• Design launch collateral (postcards, direct mail, posters, etc.)
  • Schedule appropriate Social Media posts to support launch.
  • Train front line staff on answering queries about the new website.
  • Site security regime in place and tested (certificates, firewall code, intrusion detection, reporting, recovery, etc.)
  • Final usability testing.
  • CSS/HTML code is validated and compliant with standards.
  • Legal compliance testing (Accessibility/WCAG standards, Privacy, and CASL/CAN-SPAM.)
  • Collect screen shots of all [existing site] lead generation forms for proof of CASL compliance.
  • Review all content (images, videos, text, etc) to ensure all is appropriately licensed and documented.

One week prior to launch:

  • Final content updates.
  • Robots.txt and (dynamic) sitemap.xml files created.
  • Site speed optimized.
    • Code “minified”, graphics optimized, site cached, content distribution networks enabled, etc.
  • Finalize reporting dashboard(s).
  • Even more testing:
    • All forms work correctly, including user feedback when incorrectly filled out.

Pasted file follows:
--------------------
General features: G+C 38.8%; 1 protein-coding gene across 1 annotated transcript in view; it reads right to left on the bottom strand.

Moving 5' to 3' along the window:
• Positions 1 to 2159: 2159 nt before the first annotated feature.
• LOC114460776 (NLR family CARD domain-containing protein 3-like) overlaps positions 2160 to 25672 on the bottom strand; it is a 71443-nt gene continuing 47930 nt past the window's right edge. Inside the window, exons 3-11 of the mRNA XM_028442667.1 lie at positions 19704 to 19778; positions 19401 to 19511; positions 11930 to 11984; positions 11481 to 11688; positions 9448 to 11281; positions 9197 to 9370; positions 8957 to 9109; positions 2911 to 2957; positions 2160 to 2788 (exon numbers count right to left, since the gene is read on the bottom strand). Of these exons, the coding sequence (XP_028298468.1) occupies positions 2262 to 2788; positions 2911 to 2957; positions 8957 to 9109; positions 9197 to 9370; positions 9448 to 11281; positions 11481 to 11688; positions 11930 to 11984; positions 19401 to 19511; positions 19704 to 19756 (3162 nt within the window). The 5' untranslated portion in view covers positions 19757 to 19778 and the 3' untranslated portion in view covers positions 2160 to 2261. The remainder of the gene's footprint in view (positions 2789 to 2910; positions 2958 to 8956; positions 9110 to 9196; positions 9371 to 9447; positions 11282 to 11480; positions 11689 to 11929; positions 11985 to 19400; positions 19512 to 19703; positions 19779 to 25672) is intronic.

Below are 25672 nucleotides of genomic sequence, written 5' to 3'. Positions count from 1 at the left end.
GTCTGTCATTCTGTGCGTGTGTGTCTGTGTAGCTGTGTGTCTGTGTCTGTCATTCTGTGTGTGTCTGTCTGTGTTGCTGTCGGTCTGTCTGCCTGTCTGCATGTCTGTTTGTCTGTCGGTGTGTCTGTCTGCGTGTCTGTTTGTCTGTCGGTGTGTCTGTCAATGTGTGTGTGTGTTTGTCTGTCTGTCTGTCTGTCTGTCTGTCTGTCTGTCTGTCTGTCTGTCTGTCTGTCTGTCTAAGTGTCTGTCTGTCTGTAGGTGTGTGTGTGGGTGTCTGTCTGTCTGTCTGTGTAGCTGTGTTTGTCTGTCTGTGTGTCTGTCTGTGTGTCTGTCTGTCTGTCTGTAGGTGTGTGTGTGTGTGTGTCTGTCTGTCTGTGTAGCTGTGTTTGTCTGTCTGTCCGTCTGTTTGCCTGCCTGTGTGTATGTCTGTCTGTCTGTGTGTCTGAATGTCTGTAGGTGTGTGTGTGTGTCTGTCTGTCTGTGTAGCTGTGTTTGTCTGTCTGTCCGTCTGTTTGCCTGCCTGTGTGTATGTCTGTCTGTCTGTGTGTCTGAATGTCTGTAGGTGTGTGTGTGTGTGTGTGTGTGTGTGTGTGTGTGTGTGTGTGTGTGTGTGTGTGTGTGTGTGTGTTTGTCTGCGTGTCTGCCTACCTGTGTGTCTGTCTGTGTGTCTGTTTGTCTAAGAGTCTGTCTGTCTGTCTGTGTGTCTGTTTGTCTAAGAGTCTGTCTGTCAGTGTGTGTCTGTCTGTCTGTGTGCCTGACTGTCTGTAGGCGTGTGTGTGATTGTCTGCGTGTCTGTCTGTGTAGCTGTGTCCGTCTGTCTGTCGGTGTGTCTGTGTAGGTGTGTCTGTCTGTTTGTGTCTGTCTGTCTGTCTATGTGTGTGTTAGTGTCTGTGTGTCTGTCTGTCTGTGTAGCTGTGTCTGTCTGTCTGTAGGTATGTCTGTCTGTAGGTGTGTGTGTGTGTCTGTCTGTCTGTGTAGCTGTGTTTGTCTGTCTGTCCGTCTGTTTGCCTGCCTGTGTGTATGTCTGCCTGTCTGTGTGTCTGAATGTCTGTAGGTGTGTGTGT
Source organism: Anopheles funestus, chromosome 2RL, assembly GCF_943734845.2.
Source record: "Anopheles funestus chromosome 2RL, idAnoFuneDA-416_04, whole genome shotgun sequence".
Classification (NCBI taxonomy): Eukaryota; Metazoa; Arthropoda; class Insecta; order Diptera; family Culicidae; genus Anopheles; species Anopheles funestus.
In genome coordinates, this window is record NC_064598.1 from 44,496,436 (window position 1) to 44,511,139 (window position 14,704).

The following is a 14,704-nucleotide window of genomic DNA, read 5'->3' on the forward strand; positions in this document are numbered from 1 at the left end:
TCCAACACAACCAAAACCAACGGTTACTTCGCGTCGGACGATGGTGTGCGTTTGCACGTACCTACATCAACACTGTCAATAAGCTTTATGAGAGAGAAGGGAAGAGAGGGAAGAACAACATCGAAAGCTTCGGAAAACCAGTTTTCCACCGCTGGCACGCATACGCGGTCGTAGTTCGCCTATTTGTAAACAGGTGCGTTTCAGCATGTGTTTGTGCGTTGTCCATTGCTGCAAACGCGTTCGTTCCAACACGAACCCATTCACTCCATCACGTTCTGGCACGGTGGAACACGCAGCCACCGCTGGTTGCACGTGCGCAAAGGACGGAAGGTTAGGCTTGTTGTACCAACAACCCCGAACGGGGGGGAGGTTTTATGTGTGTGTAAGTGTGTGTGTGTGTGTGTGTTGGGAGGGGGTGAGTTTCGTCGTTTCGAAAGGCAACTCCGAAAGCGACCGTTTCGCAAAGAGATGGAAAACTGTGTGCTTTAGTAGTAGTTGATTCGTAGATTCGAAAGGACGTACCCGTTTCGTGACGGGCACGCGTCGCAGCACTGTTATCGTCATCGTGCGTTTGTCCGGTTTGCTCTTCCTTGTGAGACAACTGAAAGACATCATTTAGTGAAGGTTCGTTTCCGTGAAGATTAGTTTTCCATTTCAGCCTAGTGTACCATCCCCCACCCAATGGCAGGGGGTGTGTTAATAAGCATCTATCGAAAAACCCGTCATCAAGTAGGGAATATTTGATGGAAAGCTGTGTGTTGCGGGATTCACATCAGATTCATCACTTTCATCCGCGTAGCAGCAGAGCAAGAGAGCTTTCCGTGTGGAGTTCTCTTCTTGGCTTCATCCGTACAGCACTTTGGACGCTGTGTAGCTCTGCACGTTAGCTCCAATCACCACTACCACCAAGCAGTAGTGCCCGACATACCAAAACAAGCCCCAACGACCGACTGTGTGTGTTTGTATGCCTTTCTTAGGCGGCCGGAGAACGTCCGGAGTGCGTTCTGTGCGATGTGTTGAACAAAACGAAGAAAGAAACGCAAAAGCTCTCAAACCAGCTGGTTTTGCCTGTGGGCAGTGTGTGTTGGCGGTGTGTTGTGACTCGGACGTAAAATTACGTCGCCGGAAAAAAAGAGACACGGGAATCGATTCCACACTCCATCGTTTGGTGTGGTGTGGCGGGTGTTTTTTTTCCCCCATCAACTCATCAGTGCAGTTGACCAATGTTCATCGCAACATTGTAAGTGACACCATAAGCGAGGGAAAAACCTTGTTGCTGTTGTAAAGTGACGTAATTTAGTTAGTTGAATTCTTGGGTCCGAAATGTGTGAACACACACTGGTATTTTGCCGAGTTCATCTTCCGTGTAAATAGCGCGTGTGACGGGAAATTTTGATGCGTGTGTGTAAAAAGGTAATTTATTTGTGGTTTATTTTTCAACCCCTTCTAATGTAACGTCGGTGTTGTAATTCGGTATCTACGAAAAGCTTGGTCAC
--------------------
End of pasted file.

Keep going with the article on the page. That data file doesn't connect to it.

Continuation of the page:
• All ecommerce transactions work correctly.
    • All password-protected areas of the site work correctly (and are secure.)
    • All placeholder content (eg “lorem ipsum”, “Hello World”, etc.) removed from site.
    • Error pages work as expected.
    • Final review for bad links.
  • User content update training is completed.
  • Website training for call center/receptionist/front-line staff.
  • Website preview for selected audiences (internal and external, including media.)
  • Back-up and restore systems tested.

Launch

  • Update “redirects” so that old URLs are redirected to new URLs.
  • Final test for bad links and errors.